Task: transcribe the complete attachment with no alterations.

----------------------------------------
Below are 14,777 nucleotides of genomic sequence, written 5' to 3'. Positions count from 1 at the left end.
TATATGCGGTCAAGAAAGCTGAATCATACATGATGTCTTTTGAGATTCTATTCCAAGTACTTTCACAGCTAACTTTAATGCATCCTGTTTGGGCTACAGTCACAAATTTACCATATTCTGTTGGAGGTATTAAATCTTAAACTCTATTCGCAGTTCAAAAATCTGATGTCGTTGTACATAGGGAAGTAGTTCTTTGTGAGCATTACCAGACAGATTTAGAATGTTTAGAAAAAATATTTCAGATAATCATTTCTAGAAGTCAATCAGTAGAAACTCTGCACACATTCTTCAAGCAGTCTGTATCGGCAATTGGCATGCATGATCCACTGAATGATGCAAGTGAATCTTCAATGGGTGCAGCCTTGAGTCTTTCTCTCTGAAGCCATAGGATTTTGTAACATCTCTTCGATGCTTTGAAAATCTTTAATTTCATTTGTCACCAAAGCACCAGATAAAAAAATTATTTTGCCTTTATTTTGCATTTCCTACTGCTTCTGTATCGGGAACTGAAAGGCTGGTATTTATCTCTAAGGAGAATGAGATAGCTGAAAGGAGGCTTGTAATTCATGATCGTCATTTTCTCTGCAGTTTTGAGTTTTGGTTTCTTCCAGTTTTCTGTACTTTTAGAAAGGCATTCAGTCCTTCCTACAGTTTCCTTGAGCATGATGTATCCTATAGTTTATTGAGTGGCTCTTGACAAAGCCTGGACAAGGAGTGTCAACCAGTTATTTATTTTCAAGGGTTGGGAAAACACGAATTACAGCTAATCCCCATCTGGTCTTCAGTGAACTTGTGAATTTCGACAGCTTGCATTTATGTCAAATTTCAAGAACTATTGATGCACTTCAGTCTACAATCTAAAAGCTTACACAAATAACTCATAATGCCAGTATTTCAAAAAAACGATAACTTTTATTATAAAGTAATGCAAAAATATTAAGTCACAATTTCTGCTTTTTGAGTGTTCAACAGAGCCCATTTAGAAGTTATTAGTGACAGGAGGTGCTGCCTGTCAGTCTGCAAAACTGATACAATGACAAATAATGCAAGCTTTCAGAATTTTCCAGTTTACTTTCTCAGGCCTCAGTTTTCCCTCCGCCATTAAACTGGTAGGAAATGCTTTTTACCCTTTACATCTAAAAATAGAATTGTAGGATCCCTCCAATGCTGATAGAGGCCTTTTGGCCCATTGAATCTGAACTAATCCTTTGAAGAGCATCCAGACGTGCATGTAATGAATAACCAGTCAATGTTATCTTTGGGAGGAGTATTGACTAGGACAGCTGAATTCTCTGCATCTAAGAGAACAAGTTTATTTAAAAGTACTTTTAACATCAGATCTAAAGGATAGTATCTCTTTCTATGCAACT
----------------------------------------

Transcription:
Below are 14,777 nucleotides of genomic sequence, written 5' to 3'. Positions count from 1 at the left end.
TATATGCGGTCAAGAAAGCTGAATCATACATGATGTCTTTTGAGATTCTATTCCAAGTACTTTCACAGCTAACTTTAATGCATCCTGTTTGGGCTACAGTCACAAATTTACCATATTCTGTTGGAGGTATTAAATCTTAAACTCTATTCGCAGTTCAAAAATCTGATGTCGTTGTACATAGGGAAGTAGTTCTTTGTGAGCATTACCAGACAGATTTAGAATGTTTAGAAAAAATATTTCAGATAATCATTTCTAGAAGTCAATCAGTAGAAACTCTGCACACATTCTTCAAGCAGTCTGTATCGGCAATTGGCATGCATGATCCACTGAATGATGCAAGTGAATCTTCAATGGGTGCAGCCTTGAGTCTTTCTCTCTGAAGCCATAGGATTTTGTAACATCTCTTCGATGCTTTGAAAATCTTTAATTTCATTTGTCACCAAAGCACCAGATAAAAAAATTATTTTGCCTTTATTTTGCATTTCCTACTGCTTCTGTATCGGGAACTGAAAGGCTGGTATTTATCTCTAAGGAGAATGAGATAGCTGAAAGGAGGCTTGTAATTCATGATCGTCATTTTCTCTGCAGTTTTGAGTTTTGGTTTCTTCCAGTTTTCTGTACTTTTAGAAAGGCATTCAGTCCTTCCTACAGTTTCCTTGAGCATGATGTATCCTATAGTTTATTGAGTGGCTCTTGACAAAGCCTGGACAAGGAGTGTCAACCAGTTATTTATTTTCAAGGGTTGGGAAAACACGAATTACAGCTAATCCCCATCTGGTCTTCAGTGAACTTGTGAATTTCGACAGCTTGCATTTATGTCAAATTTCAAGAACTATTGATGCACTTCAGTCTACAATCTAAAAGCTTACACAAATAACTCATAATGCCAGTATTTCAAAAAAACGATAACTTTTATTATAAAGTAATGCAAAAATATTAAGTCACAATTTCTGCTTTTTGAGTGTTCAACAGAGCCCATTTAGAAGTTATTAGTGACAGGAGGTGCTGCCTGTCAGTCTGCAAAACTGATACAATGACAAATAATGCAAGCTTTCAGAATTTTCCAGTTTACTTTCTCAGGCCTCAGTTTTCCCTCCGCCATTAAACTGGTAGGAAATGCTTTTTACCCTTTACATCTAAAAATAGAATTGTAGGATCCCTCCAATGCTGATAGAGGCCTTTTGGCCCATTGAATCTGAACTAATCCTTTGAAGAGCATCCAGACGTGCATGTAATGAATAACCAGTCAATGTTATCTTTGGGAGGAGTATTGACTAGGACAGCTGAATTCTCTGCATCTAAGAGAACAAGTTTATTTAAAAGTACTTTTAACATCAGATCTAAAGGATAGTATCTCTTTCTATGCAACT